MILWAUKEE — As the Brewers’ payroll continues to move toward $100 million, the team is looking for additional revenue streams to enable it to compete against the big-city teams in Major League Baseball.

Principal owner Mark Attanasio — in the news recently for a back-and-forth with the largest-market Yankees’ president, Randy Levine — said this week the team is focusing on increasing non-baseball events at Miller Park and drawing 3 million for the third consecutive season.

Mark Attanasio's Brewers will have a payroll of nearly $90 million.
Mark Attanasio’s Brewers will have a payroll of nearly $90 million.

The team’s payroll for the 2010 season is nearly $90 million, an all-time high, and up from about $27 million when he purchased the team in 2005.

"We don’t have a lot of arrows left in our quiver," Attanasio said. "We are drawing 3 million fans, have increased our sponsorships and are seeing more revenue from concessions and retail. The next area to focus on is bringing in more events to use the stadium when the team is not playing."

Attanasio jokingly referred to wanting to hold a World Wrestling Entertainment event at Miller Park after team announcer Bob Uecker recently was inducted into the WWE Hall of Fame. "I am waiting to meet (WWE chairman) Vince McMahon," he said.

The key to non-baseball events is that revenue doesn’t have to be shared with other major league teams. (For example, a Bruce Springsteen concert at Miller Park in 2003 earned the team about $600,000.)

Attanasio, a Los Angeles investment executive, talked with the Business Journal of Milwaukee’s Mark Kass about what it would take for the team to draw 3 million fans this season, efforts to sign slugger Prince Fielder to an extension and plans to replace the Miller Park scoreboard for the 2011 season.

Sporting News: Are you surprised that your payroll is almost $90 million this year?
Mark Attanasio: Baseball is a very competitive game. I never thought when I bought the team that we would be near $90 million payroll. Our budget may have a nine in it, but the Cubs have a ($140 million payroll). Our fans have been terrific and allowed us to be in this ZIP code (of payroll).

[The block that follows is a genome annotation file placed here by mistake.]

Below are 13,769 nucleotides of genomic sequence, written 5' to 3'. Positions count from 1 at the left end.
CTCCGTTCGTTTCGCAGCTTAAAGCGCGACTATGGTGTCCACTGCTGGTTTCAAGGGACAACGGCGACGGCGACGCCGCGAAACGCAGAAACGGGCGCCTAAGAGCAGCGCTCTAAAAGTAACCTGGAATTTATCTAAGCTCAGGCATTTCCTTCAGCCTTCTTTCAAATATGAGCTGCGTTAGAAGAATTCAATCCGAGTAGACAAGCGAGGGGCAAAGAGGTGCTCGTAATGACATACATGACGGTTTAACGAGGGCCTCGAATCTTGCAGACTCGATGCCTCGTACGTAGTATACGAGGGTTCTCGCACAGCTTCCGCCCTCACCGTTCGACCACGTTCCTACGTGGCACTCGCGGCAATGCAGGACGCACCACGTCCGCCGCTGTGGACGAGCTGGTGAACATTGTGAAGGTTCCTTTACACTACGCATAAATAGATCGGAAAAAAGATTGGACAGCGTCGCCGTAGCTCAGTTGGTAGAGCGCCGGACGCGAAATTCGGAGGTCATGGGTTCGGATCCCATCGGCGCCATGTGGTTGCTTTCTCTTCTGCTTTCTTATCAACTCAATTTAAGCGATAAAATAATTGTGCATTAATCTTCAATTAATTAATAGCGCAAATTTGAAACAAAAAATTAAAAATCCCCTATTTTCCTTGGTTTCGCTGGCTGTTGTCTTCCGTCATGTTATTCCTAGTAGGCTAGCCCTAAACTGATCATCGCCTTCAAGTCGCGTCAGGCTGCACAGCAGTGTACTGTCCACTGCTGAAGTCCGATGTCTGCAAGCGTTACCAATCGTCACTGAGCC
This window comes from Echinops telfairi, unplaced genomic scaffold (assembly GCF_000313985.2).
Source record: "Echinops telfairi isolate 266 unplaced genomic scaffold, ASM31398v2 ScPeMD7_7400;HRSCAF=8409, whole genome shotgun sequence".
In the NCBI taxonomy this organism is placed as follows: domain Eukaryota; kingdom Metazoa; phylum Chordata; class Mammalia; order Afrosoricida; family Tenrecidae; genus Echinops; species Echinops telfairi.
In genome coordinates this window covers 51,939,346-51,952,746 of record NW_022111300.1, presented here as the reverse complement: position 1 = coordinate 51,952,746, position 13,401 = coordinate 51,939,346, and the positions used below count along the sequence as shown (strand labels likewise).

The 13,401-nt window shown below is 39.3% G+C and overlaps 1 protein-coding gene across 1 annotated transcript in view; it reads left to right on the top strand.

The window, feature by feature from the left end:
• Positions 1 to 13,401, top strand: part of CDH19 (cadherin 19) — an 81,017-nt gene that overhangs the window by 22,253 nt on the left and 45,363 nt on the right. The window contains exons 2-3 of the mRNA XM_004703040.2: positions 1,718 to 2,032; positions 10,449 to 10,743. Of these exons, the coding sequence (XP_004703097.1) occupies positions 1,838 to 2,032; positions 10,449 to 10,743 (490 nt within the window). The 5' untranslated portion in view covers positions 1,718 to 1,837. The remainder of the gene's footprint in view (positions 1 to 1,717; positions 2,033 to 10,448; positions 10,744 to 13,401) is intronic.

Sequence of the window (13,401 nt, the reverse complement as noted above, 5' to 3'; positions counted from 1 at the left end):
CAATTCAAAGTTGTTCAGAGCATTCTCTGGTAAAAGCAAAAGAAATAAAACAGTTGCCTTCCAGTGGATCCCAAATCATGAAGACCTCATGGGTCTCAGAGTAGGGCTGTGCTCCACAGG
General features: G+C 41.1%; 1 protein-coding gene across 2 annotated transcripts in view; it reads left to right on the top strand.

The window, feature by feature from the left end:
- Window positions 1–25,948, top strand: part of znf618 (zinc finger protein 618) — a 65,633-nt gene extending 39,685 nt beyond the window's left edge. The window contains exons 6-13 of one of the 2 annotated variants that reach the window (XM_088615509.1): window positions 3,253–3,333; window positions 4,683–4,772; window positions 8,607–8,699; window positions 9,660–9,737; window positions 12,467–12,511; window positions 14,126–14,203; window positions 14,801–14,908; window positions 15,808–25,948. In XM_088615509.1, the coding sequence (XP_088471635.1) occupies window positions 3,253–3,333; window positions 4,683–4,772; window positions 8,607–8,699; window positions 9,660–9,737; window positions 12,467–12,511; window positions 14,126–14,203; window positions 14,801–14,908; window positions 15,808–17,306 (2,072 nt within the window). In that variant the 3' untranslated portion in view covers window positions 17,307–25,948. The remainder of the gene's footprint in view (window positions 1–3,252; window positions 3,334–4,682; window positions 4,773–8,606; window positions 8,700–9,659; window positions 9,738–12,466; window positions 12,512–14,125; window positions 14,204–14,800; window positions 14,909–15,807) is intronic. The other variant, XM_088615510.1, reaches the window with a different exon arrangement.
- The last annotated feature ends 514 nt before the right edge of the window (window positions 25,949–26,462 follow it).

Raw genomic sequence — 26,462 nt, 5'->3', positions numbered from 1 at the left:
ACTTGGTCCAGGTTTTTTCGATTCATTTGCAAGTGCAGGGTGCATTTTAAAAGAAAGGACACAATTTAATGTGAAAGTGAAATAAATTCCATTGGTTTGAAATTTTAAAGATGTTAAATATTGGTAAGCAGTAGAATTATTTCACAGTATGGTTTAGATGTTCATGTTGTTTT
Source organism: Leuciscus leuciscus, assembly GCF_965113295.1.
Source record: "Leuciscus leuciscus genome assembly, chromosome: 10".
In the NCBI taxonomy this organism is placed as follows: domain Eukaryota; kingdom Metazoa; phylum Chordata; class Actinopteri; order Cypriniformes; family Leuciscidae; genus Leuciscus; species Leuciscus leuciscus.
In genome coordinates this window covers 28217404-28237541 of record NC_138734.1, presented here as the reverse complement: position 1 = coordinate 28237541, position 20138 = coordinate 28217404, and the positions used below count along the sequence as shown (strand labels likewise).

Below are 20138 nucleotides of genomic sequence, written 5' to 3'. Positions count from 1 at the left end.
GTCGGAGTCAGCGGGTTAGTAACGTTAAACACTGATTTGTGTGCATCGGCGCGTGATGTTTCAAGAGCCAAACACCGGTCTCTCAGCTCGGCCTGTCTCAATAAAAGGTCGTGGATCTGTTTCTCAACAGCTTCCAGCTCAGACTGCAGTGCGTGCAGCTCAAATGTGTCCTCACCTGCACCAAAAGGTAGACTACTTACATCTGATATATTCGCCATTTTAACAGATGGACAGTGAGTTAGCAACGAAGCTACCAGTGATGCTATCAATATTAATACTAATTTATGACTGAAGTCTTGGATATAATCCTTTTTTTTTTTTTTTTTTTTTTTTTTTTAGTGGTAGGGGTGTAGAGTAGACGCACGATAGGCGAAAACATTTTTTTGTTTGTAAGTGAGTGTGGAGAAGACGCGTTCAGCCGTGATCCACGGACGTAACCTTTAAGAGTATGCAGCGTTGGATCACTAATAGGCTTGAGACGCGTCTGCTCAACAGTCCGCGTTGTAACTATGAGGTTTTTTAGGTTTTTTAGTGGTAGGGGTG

SN: What is your attendance budget this year? What has to happen to allow you to draw 3 million for the third straight year?
MA: Our budget is 2.7 or 2.8 million. I think we have a shot at 3 million fans, but pretty much everything has to go right. Years ago we couldn’t use a number like 2.7 million in our budget, so we’ve really made some great progress. On-the-field performance is the most important factor in drawing 3 million, and getting off to a good start is key because it is hard for fans of any sport to go to a game that doesn’t count.

We were a bit of the exception last year on that. We made a decision, which was really not a business decision, but a baseball decision. When we were falling out of contention, we kept all of our veteran players. If we would have traded them, we would have saved money. You could ask, "Why wouldn’t you have traded them if you could have saved a few million dollars?" But we feel that we have a commitment to competitive baseball in this city and it’s hard to say that we’re competitive one day, but not the next. The one thing about being competitive is that you always have to be around .500.

SN: Talk about the renegotiation of your cable contract that you mentioned would add about $10 million in revenue in 2013. What were you able to accomplish, and are you looking at any of your other media contracts to try to get more revenue?
MA: That was quite important because we had one of the three lowest contracts in the major leagues. We did that last year on the strength of making the playoffs (in 2008) and huge ratings. We are in the middle of our radio contract with WTMJ so we don’t have a lot of options there.

We are really focused on keeping the games affordable. We are not looking to do what a couple of other teams have done in dramatically raising ticket prices. You can even argue that if you raise prices and draw fewer fans, you can still make more money. We like drawing 3 million fans and having it be affordable. As a result, we don’t have a lot of arrows left in our quiver.

Will Prince Fielder re-sign with the Brewers?
Will Prince Fielder re-sign with the Brewers?

SN: You made several upgrades to Miller Park over the offseason. What are you looking at for future upgrades?
MA: Next year, we will have a new scoreboard, which will make a dramatic difference in how fans get to experience the game. In fact, it will make such a difference that we are a bit concerned it will actually overwhelm people with new graphics. We don’t want the scoreboard to overwhelm what is happening on the field. We are also going to overhaul the 20 founders suites on the first level after this season.

SN: Will you be able to sign Prince Fielder to a new contract to keep him in Milwaukee?
MA: There is mutual intent on both sides to try and make it work. It’s a very complex transaction. It does not get done with a quick conversation and a handshake.

This story first appeared in the Milwaukee Business Journal, a sister publication of Sporting News.

Leave a Reply

Your email address will not be published. Required fields are marked *

*